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J Infect Dis. 2004 Aug 15;190(4):783-92. Epub 2004 Jul 12.

Transmission of Yersinia pestis from an infectious biofilm in the flea vector.

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Laboratory of Human Bacterial Pathogenesis, Rocky Mountain Laboratories, National Institute of Allergy and Infectious Diseases, National Institutes of Health, Hamilton, Montana 59840, USA.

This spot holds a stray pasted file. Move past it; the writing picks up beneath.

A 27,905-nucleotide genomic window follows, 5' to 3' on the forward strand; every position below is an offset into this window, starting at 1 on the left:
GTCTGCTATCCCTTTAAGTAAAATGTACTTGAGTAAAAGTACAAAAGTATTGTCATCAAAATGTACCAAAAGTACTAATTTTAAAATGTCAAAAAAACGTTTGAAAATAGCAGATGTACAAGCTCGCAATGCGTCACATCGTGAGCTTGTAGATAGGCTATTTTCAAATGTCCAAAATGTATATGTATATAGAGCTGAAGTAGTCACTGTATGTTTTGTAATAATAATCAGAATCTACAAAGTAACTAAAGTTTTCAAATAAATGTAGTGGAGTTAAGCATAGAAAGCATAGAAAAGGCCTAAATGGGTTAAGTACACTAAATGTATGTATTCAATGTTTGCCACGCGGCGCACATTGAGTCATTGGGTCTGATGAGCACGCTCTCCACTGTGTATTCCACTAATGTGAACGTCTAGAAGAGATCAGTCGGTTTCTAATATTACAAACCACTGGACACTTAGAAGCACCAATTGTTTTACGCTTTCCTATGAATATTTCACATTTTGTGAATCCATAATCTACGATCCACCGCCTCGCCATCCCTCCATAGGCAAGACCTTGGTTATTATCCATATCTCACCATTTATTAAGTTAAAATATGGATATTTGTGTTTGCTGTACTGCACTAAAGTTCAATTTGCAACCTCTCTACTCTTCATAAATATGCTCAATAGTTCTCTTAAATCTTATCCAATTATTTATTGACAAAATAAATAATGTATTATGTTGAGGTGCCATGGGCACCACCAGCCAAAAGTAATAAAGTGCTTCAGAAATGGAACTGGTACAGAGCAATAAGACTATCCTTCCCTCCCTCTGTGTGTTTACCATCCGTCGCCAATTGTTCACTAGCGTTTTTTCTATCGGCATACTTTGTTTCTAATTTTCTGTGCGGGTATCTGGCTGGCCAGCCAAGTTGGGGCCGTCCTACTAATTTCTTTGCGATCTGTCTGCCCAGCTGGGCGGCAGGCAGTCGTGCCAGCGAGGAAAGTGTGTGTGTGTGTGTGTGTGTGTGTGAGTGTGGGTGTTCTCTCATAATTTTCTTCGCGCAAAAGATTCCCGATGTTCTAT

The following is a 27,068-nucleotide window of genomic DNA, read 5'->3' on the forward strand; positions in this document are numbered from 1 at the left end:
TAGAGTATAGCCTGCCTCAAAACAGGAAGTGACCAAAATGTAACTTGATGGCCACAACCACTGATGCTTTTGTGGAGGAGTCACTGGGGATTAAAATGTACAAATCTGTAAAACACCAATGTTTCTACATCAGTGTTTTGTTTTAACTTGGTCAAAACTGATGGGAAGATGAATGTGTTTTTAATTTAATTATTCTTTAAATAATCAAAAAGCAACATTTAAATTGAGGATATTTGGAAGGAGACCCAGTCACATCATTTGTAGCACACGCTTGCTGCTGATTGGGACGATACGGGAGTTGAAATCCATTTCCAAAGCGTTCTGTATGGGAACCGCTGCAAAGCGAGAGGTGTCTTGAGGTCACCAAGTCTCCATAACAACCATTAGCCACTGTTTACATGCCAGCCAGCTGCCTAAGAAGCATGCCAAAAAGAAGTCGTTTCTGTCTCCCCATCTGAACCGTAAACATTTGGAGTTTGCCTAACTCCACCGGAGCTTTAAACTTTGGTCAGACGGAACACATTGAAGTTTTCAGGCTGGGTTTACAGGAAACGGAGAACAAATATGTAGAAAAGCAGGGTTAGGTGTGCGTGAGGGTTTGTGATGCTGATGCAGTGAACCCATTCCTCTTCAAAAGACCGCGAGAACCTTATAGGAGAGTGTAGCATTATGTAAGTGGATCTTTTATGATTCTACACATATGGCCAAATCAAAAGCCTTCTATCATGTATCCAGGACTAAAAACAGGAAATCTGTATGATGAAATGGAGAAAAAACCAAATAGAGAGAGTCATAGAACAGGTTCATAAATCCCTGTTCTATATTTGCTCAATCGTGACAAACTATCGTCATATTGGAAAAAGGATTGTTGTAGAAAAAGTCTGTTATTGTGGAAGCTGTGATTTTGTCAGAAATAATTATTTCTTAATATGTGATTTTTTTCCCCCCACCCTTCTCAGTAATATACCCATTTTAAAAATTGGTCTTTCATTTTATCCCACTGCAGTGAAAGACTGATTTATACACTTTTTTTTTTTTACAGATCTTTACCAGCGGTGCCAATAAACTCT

Transmission of plague by fleas depends on infection of the proventricular valve in the insect's foregut by a dense aggregate of Yersinia pestis. Proventricular infection requires the Y. pestis hemin storage (hms) genes; here, we show that the hms genes are also required to produce an extracellular matrix and a biofilm in vitro, supporting the hypothesis that a transmissible infection in the flea depends on the development of a biofilm on the hydrophobic, acellular surface of spines that line the interior of the proventriculus. The development of biofilm and proventricular infection did not depend on the 3 Y. pestis quorum-sensing systems. The extracellular matrix enveloping the Y. pestis biofilm in the flea appeared to incorporate components from the flea's blood meal, and bacteria released from the biofilm were more resistant to human polymorphonuclear leukocytes than were in vitro-grown Y. pestis. Enabling arthropod-borne transmission represents a novel function of a bacterial biofilm.

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